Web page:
Textile geographies, plasticity as protest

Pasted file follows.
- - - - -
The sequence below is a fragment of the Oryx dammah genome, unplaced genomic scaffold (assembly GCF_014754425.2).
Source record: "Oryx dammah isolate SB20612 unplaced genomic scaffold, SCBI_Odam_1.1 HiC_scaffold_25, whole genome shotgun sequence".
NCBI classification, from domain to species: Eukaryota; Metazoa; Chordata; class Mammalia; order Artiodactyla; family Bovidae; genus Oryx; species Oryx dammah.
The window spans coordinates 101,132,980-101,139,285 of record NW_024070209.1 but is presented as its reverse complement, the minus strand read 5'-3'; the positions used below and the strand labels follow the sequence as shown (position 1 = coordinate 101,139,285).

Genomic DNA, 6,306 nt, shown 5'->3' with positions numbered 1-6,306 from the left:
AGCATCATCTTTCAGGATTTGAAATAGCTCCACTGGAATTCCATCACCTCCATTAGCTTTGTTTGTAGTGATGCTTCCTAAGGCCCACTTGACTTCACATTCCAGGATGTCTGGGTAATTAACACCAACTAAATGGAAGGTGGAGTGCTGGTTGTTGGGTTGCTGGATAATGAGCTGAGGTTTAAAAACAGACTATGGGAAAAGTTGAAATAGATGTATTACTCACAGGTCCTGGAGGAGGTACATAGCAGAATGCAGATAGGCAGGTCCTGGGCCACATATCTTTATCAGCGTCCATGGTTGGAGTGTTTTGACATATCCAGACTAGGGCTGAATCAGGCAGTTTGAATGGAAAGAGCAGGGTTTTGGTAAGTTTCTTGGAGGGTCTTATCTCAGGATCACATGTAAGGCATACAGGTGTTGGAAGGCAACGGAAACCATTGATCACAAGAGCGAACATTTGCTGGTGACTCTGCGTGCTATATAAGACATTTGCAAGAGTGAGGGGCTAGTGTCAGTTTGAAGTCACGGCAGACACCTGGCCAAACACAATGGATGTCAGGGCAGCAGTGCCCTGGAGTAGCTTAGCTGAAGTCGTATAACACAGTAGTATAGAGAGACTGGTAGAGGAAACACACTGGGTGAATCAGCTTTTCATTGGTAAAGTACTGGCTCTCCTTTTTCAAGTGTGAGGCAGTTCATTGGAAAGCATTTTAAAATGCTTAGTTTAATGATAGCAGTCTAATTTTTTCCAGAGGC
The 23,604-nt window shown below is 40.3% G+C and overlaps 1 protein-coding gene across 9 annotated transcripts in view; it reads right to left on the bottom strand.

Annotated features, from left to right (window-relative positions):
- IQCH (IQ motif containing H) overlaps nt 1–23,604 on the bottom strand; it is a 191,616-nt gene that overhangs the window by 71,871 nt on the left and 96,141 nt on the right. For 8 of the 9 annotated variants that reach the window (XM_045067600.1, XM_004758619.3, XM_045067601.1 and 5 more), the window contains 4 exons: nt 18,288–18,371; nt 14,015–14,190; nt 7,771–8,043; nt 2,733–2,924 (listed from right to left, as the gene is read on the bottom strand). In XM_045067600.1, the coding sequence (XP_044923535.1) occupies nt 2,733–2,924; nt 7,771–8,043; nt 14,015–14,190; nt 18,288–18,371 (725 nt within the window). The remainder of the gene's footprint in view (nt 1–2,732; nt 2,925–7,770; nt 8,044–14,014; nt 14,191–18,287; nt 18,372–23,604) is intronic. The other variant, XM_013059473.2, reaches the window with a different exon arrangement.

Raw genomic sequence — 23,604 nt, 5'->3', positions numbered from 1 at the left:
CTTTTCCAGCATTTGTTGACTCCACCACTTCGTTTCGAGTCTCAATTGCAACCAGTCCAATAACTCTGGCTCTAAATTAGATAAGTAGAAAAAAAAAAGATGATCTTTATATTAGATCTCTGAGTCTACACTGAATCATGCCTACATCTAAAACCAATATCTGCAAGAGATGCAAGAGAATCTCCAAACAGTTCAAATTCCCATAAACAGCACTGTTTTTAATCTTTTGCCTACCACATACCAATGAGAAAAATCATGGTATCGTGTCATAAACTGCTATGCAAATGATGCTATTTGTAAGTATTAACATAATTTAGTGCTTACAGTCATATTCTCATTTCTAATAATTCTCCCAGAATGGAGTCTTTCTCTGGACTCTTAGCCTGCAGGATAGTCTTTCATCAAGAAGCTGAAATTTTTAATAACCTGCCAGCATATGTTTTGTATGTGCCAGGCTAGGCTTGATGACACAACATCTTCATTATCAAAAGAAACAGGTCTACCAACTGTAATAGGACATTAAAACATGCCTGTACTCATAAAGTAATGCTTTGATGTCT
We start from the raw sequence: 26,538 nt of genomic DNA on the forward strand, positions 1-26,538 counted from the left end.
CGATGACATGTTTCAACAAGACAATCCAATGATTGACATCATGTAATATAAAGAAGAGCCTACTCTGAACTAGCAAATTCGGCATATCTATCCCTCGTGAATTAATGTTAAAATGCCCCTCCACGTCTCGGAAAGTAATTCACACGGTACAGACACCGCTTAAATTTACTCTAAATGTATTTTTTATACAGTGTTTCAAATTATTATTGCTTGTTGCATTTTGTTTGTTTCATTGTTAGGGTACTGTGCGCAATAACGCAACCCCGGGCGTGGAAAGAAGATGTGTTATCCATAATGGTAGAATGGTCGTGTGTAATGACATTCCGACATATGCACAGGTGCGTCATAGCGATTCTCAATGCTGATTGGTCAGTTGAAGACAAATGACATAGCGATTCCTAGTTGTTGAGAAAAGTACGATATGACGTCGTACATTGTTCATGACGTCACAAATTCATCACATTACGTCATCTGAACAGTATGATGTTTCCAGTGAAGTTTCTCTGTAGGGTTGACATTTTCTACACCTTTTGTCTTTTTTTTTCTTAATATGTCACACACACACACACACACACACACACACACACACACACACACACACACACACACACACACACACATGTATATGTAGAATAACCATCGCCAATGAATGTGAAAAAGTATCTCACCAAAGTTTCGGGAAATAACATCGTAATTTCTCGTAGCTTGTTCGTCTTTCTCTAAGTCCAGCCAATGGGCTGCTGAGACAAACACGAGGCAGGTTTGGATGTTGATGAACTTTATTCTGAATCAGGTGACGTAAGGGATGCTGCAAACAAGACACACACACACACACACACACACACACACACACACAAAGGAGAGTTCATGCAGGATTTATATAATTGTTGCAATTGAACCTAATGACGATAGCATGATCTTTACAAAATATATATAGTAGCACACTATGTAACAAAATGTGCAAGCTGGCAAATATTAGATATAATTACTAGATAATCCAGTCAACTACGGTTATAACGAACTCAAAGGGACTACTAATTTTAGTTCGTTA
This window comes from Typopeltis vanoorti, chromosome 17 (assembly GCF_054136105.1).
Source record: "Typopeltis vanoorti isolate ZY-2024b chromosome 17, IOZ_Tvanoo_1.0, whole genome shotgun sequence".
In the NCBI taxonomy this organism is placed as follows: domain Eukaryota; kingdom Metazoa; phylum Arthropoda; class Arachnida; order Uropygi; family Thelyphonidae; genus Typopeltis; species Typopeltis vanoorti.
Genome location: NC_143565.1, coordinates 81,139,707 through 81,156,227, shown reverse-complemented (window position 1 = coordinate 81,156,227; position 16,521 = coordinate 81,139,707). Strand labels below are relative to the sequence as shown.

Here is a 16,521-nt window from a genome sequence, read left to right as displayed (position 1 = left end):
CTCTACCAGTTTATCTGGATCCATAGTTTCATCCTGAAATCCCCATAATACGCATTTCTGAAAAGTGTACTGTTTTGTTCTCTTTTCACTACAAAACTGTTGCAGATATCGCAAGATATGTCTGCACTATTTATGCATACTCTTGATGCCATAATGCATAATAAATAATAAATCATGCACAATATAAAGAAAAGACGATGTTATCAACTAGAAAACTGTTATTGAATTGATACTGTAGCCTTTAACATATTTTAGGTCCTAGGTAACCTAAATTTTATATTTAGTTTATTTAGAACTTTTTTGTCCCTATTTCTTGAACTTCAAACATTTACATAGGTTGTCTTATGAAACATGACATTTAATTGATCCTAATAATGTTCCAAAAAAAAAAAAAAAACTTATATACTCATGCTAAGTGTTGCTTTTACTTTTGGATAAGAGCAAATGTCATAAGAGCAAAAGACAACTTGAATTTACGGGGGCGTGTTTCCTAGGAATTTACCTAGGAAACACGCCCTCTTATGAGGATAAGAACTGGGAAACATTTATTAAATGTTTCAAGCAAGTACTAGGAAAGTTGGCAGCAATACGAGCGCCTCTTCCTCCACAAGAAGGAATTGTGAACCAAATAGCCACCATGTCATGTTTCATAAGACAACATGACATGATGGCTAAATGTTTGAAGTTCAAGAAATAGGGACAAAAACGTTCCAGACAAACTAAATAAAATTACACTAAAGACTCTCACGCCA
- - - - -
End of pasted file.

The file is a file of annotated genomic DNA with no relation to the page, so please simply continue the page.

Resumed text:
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Introduction Green, blue, red, domes, A-frames, collapsed, interlocked and freestanding: images of tents are central to the representation of protests at Tahrir, Zucotti Park, St Paul's and many other contemporary and historical protests. Tents play such a central role in them, because a sustained protest needs bodies, and the bodies need some type of protection. In a protest camp, this protection is partly provided by soft, flexible and moldable material, the textile. From clothes to banners, blankets and tents, textile simultaneously supports the protest as it provides bodies with a dry place to sleep, protects them from the elements, facilitates privacy within the public space, and promotes messages. In this chapter I will take a closer look at the geography and architecture of the textile constructions in camp – the tent. The tent is only a thin membrane held in tension by poles and lines. A bullet, a knife or even a fist can easily penetrate the tent's membrane making vulnerable anything behind it. Either fire or force will quickly reduce a tent to a small pile. Simultaneously, the textile material can also work as a protection against certain threats. The material can expand to create space and provide a shield from sun, cold and water. All textiles have some common elements and universal qualities. The cheapest nylons as well as the finest silks and wools have qualities such as flexibility, portability and softness. These material qualities are employed in various ways in the different camps I have visited. Within the discourse of protests and protest camps, materiality and the importance of materiality have been sparsely researched. This chapter is an introduction to my research on architectural materiality in political protest, a field that could benefit from further research. Some architectural discussions claim that the impoverished appearance of protest camps forms an intentional contrast to the cityscape representing wealth, or that the ‘unplanned’ camp marks a conscious critique of the planned city (for example, Hosey, 2000; Cresswell, 1996). In this chapter I argue that the function of textile is instrumental for reasons other than just appearance. I explore the tent's protective functions by examining the unique qualities of the tent as both symbolic and infrastructural elements of protest camps.

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